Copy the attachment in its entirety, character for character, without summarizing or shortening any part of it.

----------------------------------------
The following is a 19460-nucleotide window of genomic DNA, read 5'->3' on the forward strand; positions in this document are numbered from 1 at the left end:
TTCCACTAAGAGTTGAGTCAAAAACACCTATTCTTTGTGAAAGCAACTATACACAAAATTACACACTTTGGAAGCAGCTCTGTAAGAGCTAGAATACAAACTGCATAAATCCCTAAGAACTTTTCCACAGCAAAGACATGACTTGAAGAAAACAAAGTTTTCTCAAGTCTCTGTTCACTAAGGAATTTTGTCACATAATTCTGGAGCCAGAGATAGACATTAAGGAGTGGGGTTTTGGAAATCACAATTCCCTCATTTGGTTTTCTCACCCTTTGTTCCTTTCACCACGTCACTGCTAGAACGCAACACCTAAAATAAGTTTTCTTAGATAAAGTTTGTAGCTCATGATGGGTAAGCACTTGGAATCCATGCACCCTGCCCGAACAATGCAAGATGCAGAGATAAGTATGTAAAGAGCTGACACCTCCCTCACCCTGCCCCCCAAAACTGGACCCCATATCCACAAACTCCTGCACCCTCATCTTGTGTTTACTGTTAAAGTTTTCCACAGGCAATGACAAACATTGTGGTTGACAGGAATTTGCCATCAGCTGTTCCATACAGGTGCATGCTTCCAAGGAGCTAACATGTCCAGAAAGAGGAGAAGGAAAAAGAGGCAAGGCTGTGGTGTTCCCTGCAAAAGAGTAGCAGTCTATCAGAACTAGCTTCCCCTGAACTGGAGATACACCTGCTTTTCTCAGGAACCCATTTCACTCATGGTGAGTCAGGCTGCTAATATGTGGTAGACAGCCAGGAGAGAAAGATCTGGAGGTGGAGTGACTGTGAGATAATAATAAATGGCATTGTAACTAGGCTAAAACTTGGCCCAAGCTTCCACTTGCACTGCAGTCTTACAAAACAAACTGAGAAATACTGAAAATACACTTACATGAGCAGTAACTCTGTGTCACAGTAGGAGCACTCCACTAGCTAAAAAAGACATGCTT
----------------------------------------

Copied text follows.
The following is a 19460-nucleotide window of genomic DNA, read 5'->3' on the forward strand; positions in this document are numbered from 1 at the left end:
TTCCACTAAGAGTTGAGTCAAAAACACCTATTCTTTGTGAAAGCAACTATACACAAAATTACACACTTTGGAAGCAGCTCTGTAAGAGCTAGAATACAAACTGCATAAATCCCTAAGAACTTTTCCACAGCAAAGACATGACTTGAAGAAAACAAAGTTTTCTCAAGTCTCTGTTCACTAAGGAATTTTGTCACATAATTCTGGAGCCAGAGATAGACATTAAGGAGTGGGGTTTTGGAAATCACAATTCCCTCATTTGGTTTTCTCACCCTTTGTTCCTTTCACCACGTCACTGCTAGAACGCAACACCTAAAATAAGTTTTCTTAGATAAAGTTTGTAGCTCATGATGGGTAAGCACTTGGAATCCATGCACCCTGCCCGAACAATGCAAGATGCAGAGATAAGTATGTAAAGAGCTGACACCTCCCTCACCCTGCCCCCCAAAACTGGACCCCATATCCACAAACTCCTGCACCCTCATCTTGTGTTTACTGTTAAAGTTTTCCACAGGCAATGACAAACATTGTGGTTGACAGGAATTTGCCATCAGCTGTTCCATACAGGTGCATGCTTCCAAGGAGCTAACATGTCCAGAAAGAGGAGAAGGAAAAAGAGGCAAGGCTGTGGTGTTCCCTGCAAAAGAGTAGCAGTCTATCAGAACTAGCTTCCCCTGAACTGGAGATACACCTGCTTTTCTCAGGAACCCATTTCACTCATGGTGAGTCAGGCTGCTAATATGTGGTAGACAGCCAGGAGAGAAAGATCTGGAGGTGGAGTGACTGTGAGATAATAATAAATGGCATTGTAACTAGGCTAAAACTTGGCCCAAGCTTCCACTTGCACTGCAGTCTTACAAAACAAACTGAGAAATACTGAAAATACACTTACATGAGCAGTAACTCTGTGTCACAGTAGGAGCACTCCACTAGCTAAAAAAGACATGCTT